Why I wanted to be a Veterinarian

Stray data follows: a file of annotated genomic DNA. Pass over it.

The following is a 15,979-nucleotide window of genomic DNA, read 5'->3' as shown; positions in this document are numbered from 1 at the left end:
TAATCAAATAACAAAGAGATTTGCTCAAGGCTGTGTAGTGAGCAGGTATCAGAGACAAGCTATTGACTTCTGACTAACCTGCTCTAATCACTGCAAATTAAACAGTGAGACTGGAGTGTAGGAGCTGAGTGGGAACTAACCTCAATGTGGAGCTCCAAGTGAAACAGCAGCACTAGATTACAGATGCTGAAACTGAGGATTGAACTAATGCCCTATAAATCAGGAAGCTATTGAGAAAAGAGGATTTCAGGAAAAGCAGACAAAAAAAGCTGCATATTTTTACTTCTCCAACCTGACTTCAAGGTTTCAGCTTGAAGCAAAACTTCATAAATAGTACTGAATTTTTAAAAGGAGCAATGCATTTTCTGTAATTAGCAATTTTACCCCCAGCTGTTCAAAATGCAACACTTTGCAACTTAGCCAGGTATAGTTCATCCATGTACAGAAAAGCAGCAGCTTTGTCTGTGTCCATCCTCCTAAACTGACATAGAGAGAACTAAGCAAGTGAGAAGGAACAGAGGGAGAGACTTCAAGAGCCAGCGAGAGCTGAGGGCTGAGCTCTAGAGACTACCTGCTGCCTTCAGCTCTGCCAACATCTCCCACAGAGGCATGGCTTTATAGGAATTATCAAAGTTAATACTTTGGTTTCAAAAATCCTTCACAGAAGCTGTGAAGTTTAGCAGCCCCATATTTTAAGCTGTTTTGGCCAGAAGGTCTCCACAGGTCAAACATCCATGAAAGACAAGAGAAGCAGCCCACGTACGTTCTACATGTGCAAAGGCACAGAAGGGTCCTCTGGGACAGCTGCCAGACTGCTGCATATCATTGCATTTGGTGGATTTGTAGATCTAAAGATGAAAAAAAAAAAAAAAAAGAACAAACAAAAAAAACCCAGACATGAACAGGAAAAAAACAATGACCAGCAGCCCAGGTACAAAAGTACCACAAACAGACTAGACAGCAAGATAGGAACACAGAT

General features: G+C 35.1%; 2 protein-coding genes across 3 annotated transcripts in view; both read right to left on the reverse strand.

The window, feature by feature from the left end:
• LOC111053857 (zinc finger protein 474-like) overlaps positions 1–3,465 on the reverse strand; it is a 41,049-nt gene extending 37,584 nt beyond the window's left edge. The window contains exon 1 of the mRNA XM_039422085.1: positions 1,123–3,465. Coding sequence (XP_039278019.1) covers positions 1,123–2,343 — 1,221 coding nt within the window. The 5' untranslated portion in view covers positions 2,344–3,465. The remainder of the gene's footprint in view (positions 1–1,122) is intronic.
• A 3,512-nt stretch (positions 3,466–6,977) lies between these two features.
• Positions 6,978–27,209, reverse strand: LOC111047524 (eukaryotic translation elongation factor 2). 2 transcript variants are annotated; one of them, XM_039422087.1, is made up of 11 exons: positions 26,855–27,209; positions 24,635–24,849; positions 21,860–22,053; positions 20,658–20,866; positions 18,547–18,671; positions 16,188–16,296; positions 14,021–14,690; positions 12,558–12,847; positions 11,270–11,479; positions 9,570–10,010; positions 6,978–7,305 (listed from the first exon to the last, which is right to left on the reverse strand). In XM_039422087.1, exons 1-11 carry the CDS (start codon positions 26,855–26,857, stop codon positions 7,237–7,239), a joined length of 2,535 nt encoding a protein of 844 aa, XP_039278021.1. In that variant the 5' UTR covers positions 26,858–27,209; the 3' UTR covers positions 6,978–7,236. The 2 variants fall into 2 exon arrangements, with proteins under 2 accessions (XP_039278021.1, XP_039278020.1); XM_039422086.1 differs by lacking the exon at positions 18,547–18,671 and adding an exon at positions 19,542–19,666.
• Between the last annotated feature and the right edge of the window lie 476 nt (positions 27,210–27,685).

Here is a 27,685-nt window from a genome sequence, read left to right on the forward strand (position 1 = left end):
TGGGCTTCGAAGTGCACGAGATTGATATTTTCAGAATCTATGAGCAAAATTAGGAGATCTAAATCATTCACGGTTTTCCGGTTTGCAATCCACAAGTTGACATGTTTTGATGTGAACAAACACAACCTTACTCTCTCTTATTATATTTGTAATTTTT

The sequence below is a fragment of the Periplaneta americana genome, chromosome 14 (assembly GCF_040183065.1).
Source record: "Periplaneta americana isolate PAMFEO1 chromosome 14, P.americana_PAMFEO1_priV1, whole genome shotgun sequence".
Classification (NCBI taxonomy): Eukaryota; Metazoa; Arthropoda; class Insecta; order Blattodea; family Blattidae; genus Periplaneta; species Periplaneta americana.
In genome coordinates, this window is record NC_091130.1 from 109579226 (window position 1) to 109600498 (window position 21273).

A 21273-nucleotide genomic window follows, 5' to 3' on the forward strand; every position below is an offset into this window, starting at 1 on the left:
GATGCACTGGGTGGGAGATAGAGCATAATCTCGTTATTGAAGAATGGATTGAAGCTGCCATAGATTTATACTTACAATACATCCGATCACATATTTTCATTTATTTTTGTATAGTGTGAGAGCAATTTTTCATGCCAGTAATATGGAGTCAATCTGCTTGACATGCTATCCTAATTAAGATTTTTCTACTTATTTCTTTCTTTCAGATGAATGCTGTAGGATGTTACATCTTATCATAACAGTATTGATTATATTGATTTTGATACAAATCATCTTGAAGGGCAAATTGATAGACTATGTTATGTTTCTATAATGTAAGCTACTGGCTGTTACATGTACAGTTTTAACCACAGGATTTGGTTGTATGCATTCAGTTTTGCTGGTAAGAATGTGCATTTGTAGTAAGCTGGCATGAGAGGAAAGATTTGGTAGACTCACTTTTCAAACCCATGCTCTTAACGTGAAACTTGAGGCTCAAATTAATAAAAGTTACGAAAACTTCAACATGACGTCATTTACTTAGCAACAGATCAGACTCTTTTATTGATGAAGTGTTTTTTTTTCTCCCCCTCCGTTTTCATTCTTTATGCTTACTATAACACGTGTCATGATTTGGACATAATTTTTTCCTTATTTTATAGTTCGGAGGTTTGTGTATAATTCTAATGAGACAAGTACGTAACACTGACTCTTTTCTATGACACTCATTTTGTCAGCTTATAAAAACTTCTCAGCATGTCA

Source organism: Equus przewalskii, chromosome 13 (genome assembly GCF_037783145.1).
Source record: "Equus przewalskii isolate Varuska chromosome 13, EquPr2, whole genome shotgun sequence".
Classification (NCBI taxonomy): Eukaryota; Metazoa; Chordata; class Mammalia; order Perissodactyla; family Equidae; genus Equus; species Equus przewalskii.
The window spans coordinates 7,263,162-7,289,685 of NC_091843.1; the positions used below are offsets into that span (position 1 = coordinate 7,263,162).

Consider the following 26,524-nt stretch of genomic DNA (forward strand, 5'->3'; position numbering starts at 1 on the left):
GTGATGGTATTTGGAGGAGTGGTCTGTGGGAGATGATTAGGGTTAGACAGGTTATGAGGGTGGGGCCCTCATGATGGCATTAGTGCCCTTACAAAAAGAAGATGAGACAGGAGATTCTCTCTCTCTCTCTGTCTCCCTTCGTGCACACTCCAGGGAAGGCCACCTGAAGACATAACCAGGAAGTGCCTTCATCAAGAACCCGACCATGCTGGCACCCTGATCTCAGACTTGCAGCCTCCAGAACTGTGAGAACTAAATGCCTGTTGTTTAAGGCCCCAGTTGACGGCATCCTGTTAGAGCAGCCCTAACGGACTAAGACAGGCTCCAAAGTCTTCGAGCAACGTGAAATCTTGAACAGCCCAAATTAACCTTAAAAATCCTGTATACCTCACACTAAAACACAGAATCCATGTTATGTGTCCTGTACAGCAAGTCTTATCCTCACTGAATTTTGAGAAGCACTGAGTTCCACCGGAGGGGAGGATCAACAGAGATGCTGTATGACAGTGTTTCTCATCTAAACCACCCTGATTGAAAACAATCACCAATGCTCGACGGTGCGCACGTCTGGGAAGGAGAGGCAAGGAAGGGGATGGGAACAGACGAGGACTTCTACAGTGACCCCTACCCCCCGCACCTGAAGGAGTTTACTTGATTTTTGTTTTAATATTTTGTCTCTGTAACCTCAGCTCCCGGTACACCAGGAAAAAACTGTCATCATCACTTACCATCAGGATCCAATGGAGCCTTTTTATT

Virtually every day, one of my Schuylkill County clients tell me their child wants to be a veterinarian or that‘s what the parent should have been. To the parent I say, it’s never too late, and to the child I say hurry up and help me out. But, the one thing I always think about is why I wanted to be a veterinarian. I always loved pets. Still do. But, I know loving pets is not enough. Before I started working at a veterinary clinic at age fifteen, I wanted to be a professional. A lawyer, maybe? But once I took the job and saw the variety of skills needed, in technical areas, knowledge and communications, I was sold and never looked back. Working with animals every day is a delight. But that is only part of the job. Back when I was in college and was president of an active Pre-Vet club, only one of ten qualified applicants was admitted to vet school. Very competitive. One of the questions commonly asked in the interview process was “What will you do if you don’t get accepted into the program?”.  Honestly, I made up an answer. I didn’t have a backup plan. I never questioned the fact that I would make it. Another admissions question was “Why do you want to become a veterinarian?” Everybody knew the wrong answer was “because I love animals”. I think the admissions committees knew that love alone was not enough. It takes more than a love of animals to be a veterinarian. It takes an interest and fascination in all things related to animals. It takes a dedication to lifelong learning, an ability to focus on the task at hand and sometimes put emotions aside to do what is needed. Every day, I am presented with a puzzle. My patients can’t talk. I depend on an owner’s observations and a thorough physical examination to tell me the pet’s story. Sometimes owners misinterpret what they see. I have to be able to figure that out. I need to prioritize what tests are indicated to help me with a diagnosis. It’s an art, not a science. On top of this, I want my patient and its owner to be comfortable with the process and decisions. Are there days I wish I had gone to law school? Yep, there are. It’s not too late, but, I choose to stay in a profession that brings me challenges and joy. I could do other things for a living and still love pets. I think I would miss the variety and the problem solving. For now, I’ll continue with what I do, try to do some good, and love the pets in my life.   Illustration courtesy of wiley asia blog via Flickr

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